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Reporter Thought Earplugs Were Rubber Bullets. Does It Matter?

Other journalists told him it was no big deal. But it’s the kind of error that destroys credibility. And the Ferguson story demands attention to detail.

Among the media covering the aftermath of the police shooting of Michael Brown in Ferguson, Missouri, is one Ryan J. Reilly, whose title is “Justice Reporter” for Huffington Post Politics. He was previously at Talking Points Memo.

On Sunday morning, he tweeted out the following:


That tweet, which of course showed ear plugs, has been enjoyed by many people, as you can see with the retweets and favorites. Many folks made fun of it:




Now, Reilly tweeted out that he was in error as the responses from his followers flowed in. Other media professionals, such as the Washington Post’s Jonathan Capehart, reassured him that there was nothing wrong with what he’d said:


Again, Reilly realized he’d messed up and even said something about how he felt it had been a “boneheaded” tweet. I in no way want to beat up on a guy who was working a late night under tremendously difficult situations. We should all remember to be forbearing under such circumstances.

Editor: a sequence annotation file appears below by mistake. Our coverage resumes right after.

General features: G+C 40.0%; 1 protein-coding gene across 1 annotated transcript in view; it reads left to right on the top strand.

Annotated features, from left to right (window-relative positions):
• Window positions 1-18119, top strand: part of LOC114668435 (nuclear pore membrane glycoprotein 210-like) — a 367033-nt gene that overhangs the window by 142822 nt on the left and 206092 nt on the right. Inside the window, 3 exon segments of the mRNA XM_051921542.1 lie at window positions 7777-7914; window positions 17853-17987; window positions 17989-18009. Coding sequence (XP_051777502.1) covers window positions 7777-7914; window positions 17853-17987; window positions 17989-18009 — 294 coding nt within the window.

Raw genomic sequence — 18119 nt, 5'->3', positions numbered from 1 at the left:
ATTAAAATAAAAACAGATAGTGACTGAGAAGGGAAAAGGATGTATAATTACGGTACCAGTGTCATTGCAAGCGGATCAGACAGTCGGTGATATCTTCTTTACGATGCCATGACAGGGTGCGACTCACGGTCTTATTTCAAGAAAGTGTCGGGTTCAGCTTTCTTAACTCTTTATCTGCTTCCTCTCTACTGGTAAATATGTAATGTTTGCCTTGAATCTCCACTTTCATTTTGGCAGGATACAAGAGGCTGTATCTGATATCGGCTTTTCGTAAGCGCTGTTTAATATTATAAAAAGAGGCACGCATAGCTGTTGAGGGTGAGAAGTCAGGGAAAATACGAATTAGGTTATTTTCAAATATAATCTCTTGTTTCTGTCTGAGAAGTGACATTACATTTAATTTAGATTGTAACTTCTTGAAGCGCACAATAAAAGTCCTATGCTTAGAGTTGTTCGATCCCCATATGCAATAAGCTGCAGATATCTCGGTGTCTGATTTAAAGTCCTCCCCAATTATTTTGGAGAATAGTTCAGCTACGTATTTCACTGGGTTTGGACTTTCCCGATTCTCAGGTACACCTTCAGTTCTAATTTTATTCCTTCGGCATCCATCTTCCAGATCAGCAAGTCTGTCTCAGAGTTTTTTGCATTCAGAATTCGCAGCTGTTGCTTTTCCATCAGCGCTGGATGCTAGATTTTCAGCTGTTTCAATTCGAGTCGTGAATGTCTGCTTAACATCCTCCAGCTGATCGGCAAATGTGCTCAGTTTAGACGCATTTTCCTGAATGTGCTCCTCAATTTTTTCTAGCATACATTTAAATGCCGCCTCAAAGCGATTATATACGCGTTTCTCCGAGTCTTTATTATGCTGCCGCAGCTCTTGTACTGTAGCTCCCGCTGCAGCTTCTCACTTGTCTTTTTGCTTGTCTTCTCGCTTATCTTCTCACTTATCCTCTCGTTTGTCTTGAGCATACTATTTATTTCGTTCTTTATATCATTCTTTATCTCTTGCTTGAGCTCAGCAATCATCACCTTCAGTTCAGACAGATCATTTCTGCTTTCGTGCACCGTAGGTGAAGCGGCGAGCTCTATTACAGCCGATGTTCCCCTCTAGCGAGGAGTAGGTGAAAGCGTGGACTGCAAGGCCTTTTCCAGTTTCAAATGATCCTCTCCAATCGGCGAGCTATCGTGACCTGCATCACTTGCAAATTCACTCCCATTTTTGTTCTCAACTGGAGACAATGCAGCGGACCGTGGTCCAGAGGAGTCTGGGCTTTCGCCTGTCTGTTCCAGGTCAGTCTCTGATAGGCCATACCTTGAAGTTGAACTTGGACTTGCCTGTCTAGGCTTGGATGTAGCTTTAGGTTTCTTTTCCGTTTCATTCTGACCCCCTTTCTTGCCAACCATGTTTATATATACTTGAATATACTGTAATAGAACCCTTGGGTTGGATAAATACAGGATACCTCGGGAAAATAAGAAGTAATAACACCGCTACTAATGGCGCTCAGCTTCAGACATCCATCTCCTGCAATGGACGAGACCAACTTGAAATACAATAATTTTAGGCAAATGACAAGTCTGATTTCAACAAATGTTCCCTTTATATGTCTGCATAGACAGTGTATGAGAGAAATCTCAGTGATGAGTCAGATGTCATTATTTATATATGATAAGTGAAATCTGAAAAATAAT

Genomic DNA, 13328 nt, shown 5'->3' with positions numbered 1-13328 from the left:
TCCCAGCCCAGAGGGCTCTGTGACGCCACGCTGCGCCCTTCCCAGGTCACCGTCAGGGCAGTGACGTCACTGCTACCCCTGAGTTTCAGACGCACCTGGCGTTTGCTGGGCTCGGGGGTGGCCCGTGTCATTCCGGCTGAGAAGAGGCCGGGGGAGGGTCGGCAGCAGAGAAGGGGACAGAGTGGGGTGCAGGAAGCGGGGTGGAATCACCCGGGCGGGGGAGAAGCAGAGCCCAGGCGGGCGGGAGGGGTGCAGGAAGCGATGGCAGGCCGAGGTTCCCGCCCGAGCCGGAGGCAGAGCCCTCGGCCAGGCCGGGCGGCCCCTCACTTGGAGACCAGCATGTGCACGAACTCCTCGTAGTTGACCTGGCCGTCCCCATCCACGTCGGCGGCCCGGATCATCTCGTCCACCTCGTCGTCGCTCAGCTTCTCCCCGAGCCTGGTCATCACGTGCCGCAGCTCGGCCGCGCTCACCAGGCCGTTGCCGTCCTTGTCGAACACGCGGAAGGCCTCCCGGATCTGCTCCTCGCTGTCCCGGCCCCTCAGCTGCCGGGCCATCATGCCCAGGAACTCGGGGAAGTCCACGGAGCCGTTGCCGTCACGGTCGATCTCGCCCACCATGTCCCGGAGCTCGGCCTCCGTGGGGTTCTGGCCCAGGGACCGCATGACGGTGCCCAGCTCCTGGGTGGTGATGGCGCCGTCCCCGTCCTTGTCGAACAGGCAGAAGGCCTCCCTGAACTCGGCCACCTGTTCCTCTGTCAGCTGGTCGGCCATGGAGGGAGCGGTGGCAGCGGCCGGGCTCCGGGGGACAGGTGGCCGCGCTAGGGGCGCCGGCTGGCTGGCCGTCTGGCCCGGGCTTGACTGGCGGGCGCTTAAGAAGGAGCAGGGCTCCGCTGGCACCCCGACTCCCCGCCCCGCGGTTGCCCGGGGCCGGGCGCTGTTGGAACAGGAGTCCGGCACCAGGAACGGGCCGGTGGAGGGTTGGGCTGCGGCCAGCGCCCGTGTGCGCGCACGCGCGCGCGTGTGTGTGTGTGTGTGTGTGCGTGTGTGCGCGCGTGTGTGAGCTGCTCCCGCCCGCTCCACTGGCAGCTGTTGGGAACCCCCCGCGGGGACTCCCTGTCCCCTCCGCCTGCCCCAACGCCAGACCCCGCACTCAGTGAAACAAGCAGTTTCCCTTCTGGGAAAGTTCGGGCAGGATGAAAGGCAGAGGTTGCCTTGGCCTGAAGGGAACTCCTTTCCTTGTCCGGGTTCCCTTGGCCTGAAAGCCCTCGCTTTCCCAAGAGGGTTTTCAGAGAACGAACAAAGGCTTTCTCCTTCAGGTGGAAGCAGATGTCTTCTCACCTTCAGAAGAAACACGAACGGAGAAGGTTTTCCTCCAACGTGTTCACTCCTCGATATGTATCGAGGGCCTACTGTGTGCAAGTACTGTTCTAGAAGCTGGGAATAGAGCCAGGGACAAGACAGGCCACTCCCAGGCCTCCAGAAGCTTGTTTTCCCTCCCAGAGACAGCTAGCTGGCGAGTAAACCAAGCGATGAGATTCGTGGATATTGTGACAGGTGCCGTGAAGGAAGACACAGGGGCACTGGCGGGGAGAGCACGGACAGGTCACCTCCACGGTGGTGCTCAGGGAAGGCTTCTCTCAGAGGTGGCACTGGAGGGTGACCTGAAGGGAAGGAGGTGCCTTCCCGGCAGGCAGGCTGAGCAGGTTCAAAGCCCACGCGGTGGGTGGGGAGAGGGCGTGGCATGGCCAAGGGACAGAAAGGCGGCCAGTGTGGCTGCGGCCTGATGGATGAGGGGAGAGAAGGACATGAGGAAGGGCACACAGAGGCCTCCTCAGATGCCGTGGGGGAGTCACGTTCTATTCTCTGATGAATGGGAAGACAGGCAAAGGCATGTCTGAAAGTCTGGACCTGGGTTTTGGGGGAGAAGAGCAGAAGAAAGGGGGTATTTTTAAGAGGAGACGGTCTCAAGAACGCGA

And yet there is something to this tweet from Clarion-Ledger reporter and Reuters stringer Therese Apel:


The thing about not knowing that earplugs are not rubber bullets is that it makes it really hard to take any other reporting about police tactics, much less guns, seriously. It’s one of those unfortunately boneheaded errors that destroys credibility. Heck, it makes me wonder if Reilly has never been to either a gun range or a concert, where such earplugs are commonly found.

Many Americans are interested in everything happening in Ferguson. We want to know facts about the shooting, facts about the community response to the shooting, facts about the riots and vandalism that took place, facts about the militaristic response of police units. We need to be able to trust the media to report on the facts of the case. Being on the ground is important, but so is getting the facts right and getting the facts out without too much sensationalism or agenda-driving.

So I’m not sure I agree with the Post’s Capeheart that confusing earplugs with rubber bullets is no big deal or that such confusion is “what we do” as journalists. Asking questions is certainly important. But knowing the basics about what we cover is important, too.

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